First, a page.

Of Monsters and Men

This is my review of Yassin al Haj Saleh’s book The Impossible Revolution: Making Sense of the Syrian Tragedy. It first appeared in The New Arab

Since the beginning of the Syrian revolution over six years ago, there has been a determined effort to smother it both literally and figuratively. There is the ceaseless attrition of bullets, bombs, torture, starvation and poison gas; there is the relentless subversion of truth through erasure, distortion, slant and fabrication. But in defiance of the terror, through myriad betrayals, regardless of the slander, and in the face of global indifference, the revolution survives. Every time the violence ebbs, the revolutionary flag returns to the street borne by crowds chanting the same slogans that reverberated through earlier, more hopeful days. Even in the absence of peace, besieged neighbourhoods have elected local councils, provided social services, educated children, treated the wounded and fed the needy. Under impossible circumstances, the people who stood up against one of history’s most murderous regimes persist.

saleh-impossible-revolution-final-rgb-webYou would know none of this if your only window into the Syrian conflict is the western media or, worse, its Kremlin counterpart. Syria, for all one can tell from their coverage, is about ISIS atrocities, Al Qaeda gains, Coalition bombings, regime advances, Russian resurgence and CIA manoeuvres. It is a geopolitical chessboard in which Syrians are mere pawns, denied agency, except in violence; denied humanity, except in victimhood.  When earlier this week the UN war crimes prosecutor Carla del Ponte resigned over the Security Council’s inaction, she saw fit to add: “everyone in Syria is bad now”. She said this at a time the news of the execution of media activist Bassel Khartabil was becoming public, Idlib University was holding free elections, Saraqib and Eastern Ghouta were electing local councils and volunteers from the Syrian Civil Defence were risking lives to rescue victims of the regime’s relentless bombings. For del Ponte and her ilk, these people might as well not exist.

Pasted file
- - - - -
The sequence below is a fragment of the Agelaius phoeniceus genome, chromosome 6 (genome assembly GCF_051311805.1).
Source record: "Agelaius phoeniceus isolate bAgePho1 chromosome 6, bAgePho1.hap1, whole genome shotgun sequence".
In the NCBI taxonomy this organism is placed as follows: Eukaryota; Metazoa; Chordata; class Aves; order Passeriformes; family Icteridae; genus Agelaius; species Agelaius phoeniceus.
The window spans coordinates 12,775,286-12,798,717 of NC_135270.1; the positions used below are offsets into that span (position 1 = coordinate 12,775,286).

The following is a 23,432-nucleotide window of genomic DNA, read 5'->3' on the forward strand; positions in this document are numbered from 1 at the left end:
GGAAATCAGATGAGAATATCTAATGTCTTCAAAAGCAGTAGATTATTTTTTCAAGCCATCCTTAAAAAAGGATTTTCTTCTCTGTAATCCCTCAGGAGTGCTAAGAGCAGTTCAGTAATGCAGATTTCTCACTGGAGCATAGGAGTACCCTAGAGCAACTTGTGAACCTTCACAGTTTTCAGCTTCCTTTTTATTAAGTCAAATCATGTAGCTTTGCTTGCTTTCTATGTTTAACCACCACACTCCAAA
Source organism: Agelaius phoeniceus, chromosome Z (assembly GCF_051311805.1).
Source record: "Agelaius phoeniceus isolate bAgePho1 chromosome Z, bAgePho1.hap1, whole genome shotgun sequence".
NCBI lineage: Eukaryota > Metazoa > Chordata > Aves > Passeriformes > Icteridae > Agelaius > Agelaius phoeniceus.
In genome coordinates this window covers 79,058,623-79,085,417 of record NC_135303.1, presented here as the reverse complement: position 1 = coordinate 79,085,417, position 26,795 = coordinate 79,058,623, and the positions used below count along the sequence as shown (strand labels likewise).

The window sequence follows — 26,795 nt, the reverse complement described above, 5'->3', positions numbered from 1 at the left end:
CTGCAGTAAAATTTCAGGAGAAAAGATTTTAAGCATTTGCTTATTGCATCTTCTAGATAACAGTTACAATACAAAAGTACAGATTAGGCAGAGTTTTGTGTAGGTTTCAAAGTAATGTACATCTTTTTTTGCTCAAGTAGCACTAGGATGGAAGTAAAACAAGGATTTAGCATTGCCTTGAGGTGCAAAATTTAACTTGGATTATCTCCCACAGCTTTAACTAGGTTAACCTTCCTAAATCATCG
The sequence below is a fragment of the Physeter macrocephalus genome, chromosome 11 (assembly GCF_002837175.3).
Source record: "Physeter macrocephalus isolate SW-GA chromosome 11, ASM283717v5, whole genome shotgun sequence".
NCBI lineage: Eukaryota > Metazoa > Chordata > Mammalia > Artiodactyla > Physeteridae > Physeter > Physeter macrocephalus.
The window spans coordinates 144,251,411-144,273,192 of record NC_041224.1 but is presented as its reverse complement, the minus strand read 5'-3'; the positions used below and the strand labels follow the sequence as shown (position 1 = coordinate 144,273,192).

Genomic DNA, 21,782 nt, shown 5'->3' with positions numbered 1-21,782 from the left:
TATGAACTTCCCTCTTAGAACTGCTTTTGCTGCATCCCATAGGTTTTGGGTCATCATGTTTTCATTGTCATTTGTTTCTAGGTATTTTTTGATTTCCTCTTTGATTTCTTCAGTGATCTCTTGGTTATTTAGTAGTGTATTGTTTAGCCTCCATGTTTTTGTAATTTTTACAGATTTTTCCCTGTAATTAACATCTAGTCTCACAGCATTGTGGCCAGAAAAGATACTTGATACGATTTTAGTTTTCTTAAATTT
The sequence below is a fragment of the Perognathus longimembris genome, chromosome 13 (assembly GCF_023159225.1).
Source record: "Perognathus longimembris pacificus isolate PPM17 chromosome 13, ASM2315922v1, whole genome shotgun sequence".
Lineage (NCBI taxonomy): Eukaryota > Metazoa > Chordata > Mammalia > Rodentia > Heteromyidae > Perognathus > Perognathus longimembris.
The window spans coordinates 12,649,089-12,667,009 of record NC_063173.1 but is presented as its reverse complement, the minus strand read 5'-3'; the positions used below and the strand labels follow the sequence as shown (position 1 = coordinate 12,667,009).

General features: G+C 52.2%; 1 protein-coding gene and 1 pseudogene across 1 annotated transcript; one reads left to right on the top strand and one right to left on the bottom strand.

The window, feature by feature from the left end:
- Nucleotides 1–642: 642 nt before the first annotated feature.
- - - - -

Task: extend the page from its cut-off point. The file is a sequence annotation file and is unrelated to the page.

Continue reading “Of Monsters and Men”

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Trump’s new war plan is an awful lot like the old one

Capture

The Trump administration has a new plan for the war in Syria, Spencer Ackerman reports for The Daily Beast, and it’s the same as the old one: bomb the hell out of the Islamic State and other extremists while not just leaving the greatest purveyor of violence there alone, but treating it as a de facto partner.